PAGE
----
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Coffee Colored Waters

November 13, 2013

by Greg
Manteo, North Carolina

Almost two weeks ago in Little Alligator River, our engine belched black smoke, spewed vapor, and very decisively stopped; this was one unhappy engine.  So we sailed  ( Details here. ).

Now after much work (and after many years of taking engines for granted), it's a real and basic pleasure to hear our engine running smoothly again. We are waiting only for the gale force winds (30 knots with gusts to 40) to subside before we head south again.   
The pin, with quarter for comparison

Gale force winds are always something to be avoided if possible of course, but here in the sounds and rivers of North Carolina, we have to be especially careful.  We draw 6'3", and the waters here really aren't deep enough for us;  high winds compound this problem, and the dark color of the water usually obscures any visual sign of a shoal. 

As I sit here in these winds - combined with 42 degree temperatures they are pretty chilling - I find myself longing for those Bahamian waters (OK, big surprise I know).  Obviously I am looking forward to the 75 degree temperatures there currently, and there is so much else to love about them.  But here where the water can be as dark as coffee, what I keep coming back to is the crystal clarity of Bahamian waters.  The Bahamas aren't known for their depth, but the water is so clear that with a little practice one can "read the water" to tell the depth and consistency. 

The first time we went cruising, Paula and I liked the Bahamas so much we spent 45 days there "just passing through".  One beautiful day we were at anchor at an uninhabited island and I was working on the autopilot in the cockpit.  I dropped a critical part - a stainless steel pin about two inches long.  Naturally, without any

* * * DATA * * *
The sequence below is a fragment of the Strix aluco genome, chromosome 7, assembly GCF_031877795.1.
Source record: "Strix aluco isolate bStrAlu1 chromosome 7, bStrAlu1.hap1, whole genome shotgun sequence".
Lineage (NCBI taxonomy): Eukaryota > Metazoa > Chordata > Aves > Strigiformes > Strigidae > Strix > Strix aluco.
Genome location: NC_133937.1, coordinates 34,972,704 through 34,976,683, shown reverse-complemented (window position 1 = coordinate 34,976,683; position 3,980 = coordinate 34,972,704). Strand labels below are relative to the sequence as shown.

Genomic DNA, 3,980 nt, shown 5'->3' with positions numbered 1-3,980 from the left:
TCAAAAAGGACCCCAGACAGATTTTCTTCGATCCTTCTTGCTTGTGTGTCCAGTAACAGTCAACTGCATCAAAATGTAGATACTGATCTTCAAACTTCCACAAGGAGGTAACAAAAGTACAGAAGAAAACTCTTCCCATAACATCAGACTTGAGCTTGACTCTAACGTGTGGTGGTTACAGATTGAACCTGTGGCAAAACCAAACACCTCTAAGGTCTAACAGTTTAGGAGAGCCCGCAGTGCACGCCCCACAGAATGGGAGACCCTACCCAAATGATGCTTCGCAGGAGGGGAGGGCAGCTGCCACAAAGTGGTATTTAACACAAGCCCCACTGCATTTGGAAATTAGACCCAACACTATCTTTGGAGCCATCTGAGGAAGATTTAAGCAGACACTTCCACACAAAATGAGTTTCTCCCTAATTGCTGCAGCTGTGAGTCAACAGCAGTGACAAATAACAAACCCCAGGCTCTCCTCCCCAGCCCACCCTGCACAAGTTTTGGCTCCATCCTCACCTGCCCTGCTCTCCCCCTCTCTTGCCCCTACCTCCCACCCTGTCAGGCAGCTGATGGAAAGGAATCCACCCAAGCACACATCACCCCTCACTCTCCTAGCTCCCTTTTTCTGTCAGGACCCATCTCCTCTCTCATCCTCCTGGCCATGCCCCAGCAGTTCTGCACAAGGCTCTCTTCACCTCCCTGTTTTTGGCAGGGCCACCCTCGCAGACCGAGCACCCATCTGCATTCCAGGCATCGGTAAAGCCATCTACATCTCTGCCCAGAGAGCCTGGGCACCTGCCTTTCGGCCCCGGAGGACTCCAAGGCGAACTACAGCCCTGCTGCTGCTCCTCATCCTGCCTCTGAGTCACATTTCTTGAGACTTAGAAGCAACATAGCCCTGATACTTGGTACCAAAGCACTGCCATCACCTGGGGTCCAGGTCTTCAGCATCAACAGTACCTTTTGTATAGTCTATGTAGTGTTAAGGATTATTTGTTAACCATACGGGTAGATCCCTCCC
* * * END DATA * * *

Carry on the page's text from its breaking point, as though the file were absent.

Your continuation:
hesitation whatsoever, it took two hops straight towards the cockpit drain, and down it went. Naturally also, it was a critical part for which we had not been able to find a backup.  Strong language ensued.

I climbed into the cockpit locker to investigate.  I was thinking the hose beneath the cockpit drain had a bend in it - hoping it had one really - so that it would have stopped the pin, and I could remove the hose retrieve it. But when I got down there my hope faded.  The tube was perfectly straight and vertical, a straight shot right down into the water.  Great for draining the cockpit quickly, and also great for dropping this pin right through. 

So that was it.  I had already mentally moved on to trying to figure out how we could jury rig the autopilot without the pin.  Then Paula leaned over the side of the boat, looked down, and said, "Is that it right there?".  It was;  there was the pin sparkling on the sandy bottom 13' below. 

I dived in and retrieved it.  Can't do that in the land of coffee-colored waters!

bob said...

Glad to hear you got the engine running.

Lisa said...

It's hard to imagine water that clear and beautiful. Like the Grand Canyon, you' d really have to see it in person. It's exciting that you are on your way there now!

Kelly said...

What a crazy ride! Glad your back up and running, pun intended ;)